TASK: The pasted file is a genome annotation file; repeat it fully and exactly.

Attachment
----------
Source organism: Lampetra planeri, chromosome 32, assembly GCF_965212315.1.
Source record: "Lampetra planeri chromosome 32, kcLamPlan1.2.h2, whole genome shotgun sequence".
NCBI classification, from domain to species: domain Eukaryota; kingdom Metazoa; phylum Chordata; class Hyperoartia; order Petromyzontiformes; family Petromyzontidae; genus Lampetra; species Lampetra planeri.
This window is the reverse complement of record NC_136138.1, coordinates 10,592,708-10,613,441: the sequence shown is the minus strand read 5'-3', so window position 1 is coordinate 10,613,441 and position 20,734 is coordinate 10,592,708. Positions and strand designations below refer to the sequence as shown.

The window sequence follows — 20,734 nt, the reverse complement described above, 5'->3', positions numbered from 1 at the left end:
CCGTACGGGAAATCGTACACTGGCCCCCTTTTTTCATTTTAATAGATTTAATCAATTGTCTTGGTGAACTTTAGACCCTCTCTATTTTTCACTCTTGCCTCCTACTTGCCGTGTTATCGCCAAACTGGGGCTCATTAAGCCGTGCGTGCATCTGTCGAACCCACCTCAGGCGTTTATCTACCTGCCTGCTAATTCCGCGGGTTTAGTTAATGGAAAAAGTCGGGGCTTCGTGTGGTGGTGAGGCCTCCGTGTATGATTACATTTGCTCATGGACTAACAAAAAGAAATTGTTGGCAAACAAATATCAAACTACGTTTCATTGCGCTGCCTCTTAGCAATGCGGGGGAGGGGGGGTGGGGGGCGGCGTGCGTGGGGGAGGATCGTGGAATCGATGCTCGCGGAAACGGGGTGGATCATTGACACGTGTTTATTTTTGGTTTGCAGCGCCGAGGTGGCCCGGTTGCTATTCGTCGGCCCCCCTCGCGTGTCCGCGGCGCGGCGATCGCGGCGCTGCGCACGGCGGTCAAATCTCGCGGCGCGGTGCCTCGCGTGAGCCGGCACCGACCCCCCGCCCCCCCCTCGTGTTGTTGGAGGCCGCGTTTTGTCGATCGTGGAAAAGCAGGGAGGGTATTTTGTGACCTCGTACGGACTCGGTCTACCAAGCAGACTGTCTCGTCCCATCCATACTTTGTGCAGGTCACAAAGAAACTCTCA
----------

Source organism: Lampetra planeri, chromosome 32, assembly GCF_965212315.1.
Source record: "Lampetra planeri chromosome 32, kcLamPlan1.2.h2, whole genome shotgun sequence".
NCBI classification, from domain to species: domain Eukaryota; kingdom Metazoa; phylum Chordata; class Hyperoartia; order Petromyzontiformes; family Petromyzontidae; genus Lampetra; species Lampetra planeri.
This window is the reverse complement of record NC_136138.1, coordinates 10,592,708-10,613,441: the sequence shown is the minus strand read 5'-3', so window position 1 is coordinate 10,613,441 and position 20,734 is coordinate 10,592,708. Positions and strand designations below refer to the sequence as shown.

The window sequence follows — 20,734 nt, the reverse complement described above, 5'->3', positions numbered from 1 at the left end:
CCGTACGGGAAATCGTACACTGGCCCCCTTTTTTCATTTTAATAGATTTAATCAATTGTCTTGGTGAACTTTAGACCCTCTCTATTTTTCACTCTTGCCTCCTACTTGCCGTGTTATCGCCAAACTGGGGCTCATTAAGCCGTGCGTGCATCTGTCGAACCCACCTCAGGCGTTTATCTACCTGCCTGCTAATTCCGCGGGTTTAGTTAATGGAAAAAGTCGGGGCTTCGTGTGGTGGTGAGGCCTCCGTGTATGATTACATTTGCTCATGGACTAACAAAAAGAAATTGTTGGCAAACAAATATCAAACTACGTTTCATTGCGCTGCCTCTTAGCAATGCGGGGGAGGGGGGGTGGGGGGCGGCGTGCGTGGGGGAGGATCGTGGAATCGATGCTCGCGGAAACGGGGTGGATCATTGACACGTGTTTATTTTTGGTTTGCAGCGCCGAGGTGGCCCGGTTGCTATTCGTCGGCCCCCCTCGCGTGTCCGCGGCGCGGCGATCGCGGCGCTGCGCACGGCGGTCAAATCTCGCGGCGCGGTGCCTCGCGTGAGCCGGCACCGACCCCCCGCCCCCCCCTCGTGTTGTTGGAGGCCGCGTTTTGTCGATCGTGGAAAAGCAGGGAGGGTATTTTGTGACCTCGTACGGACTCGGTCTACCAAGCAGACTGTCTCGTCCCATCCATACTTTGTGCAGGTCACAAAGAAACTCTCA